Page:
The G20 Summit: China Gathers World Leaders [799호]
On Sep. 4-5, China hosted the G20 Summit in Hangzhou, China. This marks the 11th time the event has called the world’s heads of state to one place to discuss matters like energy consumption to foreign trade policy. Events like this don’t come every day and its importance should not be undervalued - China’s G20 Summit is no exception.
China’s G20 Summit may have been high on spectacle, with a lakeside gala performance, but perhaps the event’s lasting criticism will be the lack of substance to make real economic progress. An event of this magnitude, gathering the most powerful leaders in the world, should have amounted to some clear and concrete plans on repairing an outdated economic model. But with its member states and their competing priorities, world leaders often play their political tactics in order to gain more favorable outcomes for themselves - ultimately limiting the progress that could have been made.
The G20 is comprised of 19 nations which include Argentina, Australia, Brazil, Canada, China, France, Germany, India, Indonesia, Italy, Japan, Mexico, South Korea, Russia, Saudi Arabia, South Africa, Turkey, the United Kingdom, and the United States - the 20th entity being the European Union (EU). But China did not just host the nations that are a part of this select group. The invite list included a record number of guests from the developing world, countries from the United Nations, the International Monetary Fund, the World Bank, the World Trade Organization, and the Organization for Economic Co-operation and Development (OECD) just to name a few. Originally started in 1999, the G20 was founded to hold discussions on promoting better financial policies between countries. Back then, little was known about the G20, what its purpose was, and what it set out to accomplish.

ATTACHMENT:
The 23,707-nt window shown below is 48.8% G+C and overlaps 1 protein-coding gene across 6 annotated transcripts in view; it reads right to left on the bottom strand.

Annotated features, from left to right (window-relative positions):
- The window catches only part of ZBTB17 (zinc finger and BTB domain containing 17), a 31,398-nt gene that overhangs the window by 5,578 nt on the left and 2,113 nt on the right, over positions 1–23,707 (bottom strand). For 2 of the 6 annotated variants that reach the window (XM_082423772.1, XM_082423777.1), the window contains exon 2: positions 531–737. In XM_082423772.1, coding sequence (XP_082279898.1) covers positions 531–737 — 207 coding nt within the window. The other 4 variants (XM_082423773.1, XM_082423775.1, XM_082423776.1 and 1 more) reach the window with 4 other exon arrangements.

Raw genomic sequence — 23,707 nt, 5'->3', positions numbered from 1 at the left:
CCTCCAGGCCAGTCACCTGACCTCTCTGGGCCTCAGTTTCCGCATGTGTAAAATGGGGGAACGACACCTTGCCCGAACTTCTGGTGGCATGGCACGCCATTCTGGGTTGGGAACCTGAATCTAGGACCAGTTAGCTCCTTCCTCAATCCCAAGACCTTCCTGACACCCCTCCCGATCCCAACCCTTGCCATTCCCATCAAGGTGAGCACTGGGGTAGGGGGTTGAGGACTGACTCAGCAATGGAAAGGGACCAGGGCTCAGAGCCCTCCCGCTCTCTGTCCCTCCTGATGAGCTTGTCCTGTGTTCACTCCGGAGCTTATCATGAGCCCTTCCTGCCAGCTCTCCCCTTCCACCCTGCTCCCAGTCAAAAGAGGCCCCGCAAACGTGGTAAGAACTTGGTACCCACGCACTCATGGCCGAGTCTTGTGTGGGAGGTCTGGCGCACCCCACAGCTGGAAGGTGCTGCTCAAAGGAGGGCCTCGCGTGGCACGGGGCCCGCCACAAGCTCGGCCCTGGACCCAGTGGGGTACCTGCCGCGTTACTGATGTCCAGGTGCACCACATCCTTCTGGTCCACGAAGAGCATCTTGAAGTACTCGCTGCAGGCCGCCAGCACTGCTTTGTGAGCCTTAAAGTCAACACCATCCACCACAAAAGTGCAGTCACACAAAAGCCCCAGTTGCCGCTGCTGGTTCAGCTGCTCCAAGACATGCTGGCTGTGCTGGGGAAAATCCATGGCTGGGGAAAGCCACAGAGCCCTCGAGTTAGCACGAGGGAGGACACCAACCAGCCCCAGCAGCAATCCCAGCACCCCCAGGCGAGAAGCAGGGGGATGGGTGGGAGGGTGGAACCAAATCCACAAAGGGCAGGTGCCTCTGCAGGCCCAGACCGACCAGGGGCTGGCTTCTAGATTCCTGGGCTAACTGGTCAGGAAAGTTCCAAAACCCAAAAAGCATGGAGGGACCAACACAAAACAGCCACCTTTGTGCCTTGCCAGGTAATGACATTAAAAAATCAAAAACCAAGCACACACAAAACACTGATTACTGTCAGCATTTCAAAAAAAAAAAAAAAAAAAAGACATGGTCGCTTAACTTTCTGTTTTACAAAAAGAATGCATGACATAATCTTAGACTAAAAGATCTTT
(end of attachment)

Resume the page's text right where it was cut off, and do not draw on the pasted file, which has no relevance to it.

But its true value and potential was seen during the global financial crisis of 2008. Most financial experts consider this disaster to be the worst economic downturn since the Great Depression of the 1930s. Mostly caused by a tragic housing market crash, U.S. consumers lost trillions of dollars and forced the collapse of some of the oldest, most trusted banks in American history. Because the U.S. economy plays such a key economic role worldwide, stock markets around the globe plummeted to all-time low levels. Suddenly, the G20 - which accounts for 85 percent of the world’s gross product, 80 percent of world trade, and two-thirds of Earth’s population - became a source of hope amidst the tragedy. Government leaders had a clear way to discuss and collaborate on key issues like new international financial policies and safeguards and financial institution reform. With new guidelines, laws, and modifications in place, world markets were able to recover into what they are today.
Since 2008, the G20 Summit continues to gather world leaders to continue economic discussion among the world’s wealthiest countries. But the annual event has drawn criticism and has faced dwindling importance since the days of the financial crisis. Out of the world’s 196 nations, only 20 of them have an exclusive seat to the table. Many have condemned the G20 for under-representing the rest of the world. After all, who gets to decide who is in and who is not? With a particular disproportionate amount of African countries being represented, critics argue for a system of fairness. Increasingly, citizens around the globe doubt the validity and impact of the forum. But especially after this year’s G20, the people of the world lament the missed opportunities.
John Imm Editorial Team Manager (firstname.lastname@example.org)
1. Where was the G20 Summit held?
2. How many countries make up this G20 Summit?
3. What was the main cause of the global financial crisis of 2008?
1. What did you think about the G20?
2. Do you think such meeting is important? Why? Or Why not?
3. If you were one of the world leaders what would you do at the Summit?